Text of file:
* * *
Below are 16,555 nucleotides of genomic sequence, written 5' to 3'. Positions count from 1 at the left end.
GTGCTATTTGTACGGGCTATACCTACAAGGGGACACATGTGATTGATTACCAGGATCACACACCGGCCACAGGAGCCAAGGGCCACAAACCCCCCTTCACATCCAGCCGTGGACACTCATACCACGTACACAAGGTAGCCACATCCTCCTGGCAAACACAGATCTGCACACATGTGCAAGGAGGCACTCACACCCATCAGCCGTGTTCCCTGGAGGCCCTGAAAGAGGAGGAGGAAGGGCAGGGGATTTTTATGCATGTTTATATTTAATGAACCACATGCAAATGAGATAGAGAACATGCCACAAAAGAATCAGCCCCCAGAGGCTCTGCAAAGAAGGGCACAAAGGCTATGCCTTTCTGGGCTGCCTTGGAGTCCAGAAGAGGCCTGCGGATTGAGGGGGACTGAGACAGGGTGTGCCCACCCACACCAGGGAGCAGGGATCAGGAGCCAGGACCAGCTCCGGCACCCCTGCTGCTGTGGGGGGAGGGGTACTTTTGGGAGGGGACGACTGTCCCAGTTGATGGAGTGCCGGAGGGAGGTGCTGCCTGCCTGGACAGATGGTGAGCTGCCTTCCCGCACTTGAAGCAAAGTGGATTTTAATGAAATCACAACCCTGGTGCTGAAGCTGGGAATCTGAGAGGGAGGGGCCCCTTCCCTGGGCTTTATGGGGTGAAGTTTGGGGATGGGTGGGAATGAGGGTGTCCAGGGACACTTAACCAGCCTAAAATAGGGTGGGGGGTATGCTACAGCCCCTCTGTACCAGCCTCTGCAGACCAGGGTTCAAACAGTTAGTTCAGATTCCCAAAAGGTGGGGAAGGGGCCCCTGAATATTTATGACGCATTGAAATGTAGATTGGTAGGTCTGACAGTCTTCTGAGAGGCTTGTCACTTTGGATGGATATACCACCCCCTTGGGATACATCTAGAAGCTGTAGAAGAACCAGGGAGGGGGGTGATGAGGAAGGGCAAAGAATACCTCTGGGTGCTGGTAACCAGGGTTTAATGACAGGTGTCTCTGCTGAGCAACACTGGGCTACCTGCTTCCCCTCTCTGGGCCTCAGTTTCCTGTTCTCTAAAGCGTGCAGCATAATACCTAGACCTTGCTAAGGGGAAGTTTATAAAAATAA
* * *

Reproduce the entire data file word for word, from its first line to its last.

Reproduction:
Below are 16,555 nucleotides of genomic sequence, written 5' to 3'. Positions count from 1 at the left end.
GTGCTATTTGTACGGGCTATACCTACAAGGGGACACATGTGATTGATTACCAGGATCACACACCGGCCACAGGAGCCAAGGGCCACAAACCCCCCTTCACATCCAGCCGTGGACACTCATACCACGTACACAAGGTAGCCACATCCTCCTGGCAAACACAGATCTGCACACATGTGCAAGGAGGCACTCACACCCATCAGCCGTGTTCCCTGGAGGCCCTGAAAGAGGAGGAGGAAGGGCAGGGGATTTTTATGCATGTTTATATTTAATGAACCACATGCAAATGAGATAGAGAACATGCCACAAAAGAATCAGCCCCCAGAGGCTCTGCAAAGAAGGGCACAAAGGCTATGCCTTTCTGGGCTGCCTTGGAGTCCAGAAGAGGCCTGCGGATTGAGGGGGACTGAGACAGGGTGTGCCCACCCACACCAGGGAGCAGGGATCAGGAGCCAGGACCAGCTCCGGCACCCCTGCTGCTGTGGGGGGAGGGGTACTTTTGGGAGGGGACGACTGTCCCAGTTGATGGAGTGCCGGAGGGAGGTGCTGCCTGCCTGGACAGATGGTGAGCTGCCTTCCCGCACTTGAAGCAAAGTGGATTTTAATGAAATCACAACCCTGGTGCTGAAGCTGGGAATCTGAGAGGGAGGGGCCCCTTCCCTGGGCTTTATGGGGTGAAGTTTGGGGATGGGTGGGAATGAGGGTGTCCAGGGACACTTAACCAGCCTAAAATAGGGTGGGGGGTATGCTACAGCCCCTCTGTACCAGCCTCTGCAGACCAGGGTTCAAACAGTTAGTTCAGATTCCCAAAAGGTGGGGAAGGGGCCCCTGAATATTTATGACGCATTGAAATGTAGATTGGTAGGTCTGACAGTCTTCTGAGAGGCTTGTCACTTTGGATGGATATACCACCCCCTTGGGATACATCTAGAAGCTGTAGAAGAACCAGGGAGGGGGGTGATGAGGAAGGGCAAAGAATACCTCTGGGTGCTGGTAACCAGGGTTTAATGACAGGTGTCTCTGCTGAGCAACACTGGGCTACCTGCTTCCCCTCTCTGGGCCTCAGTTTCCTGTTCTCTAAAGCGTGCAGCATAATACCTAGACCTTGCTAAGGGGAAGTTTATAAAAATAA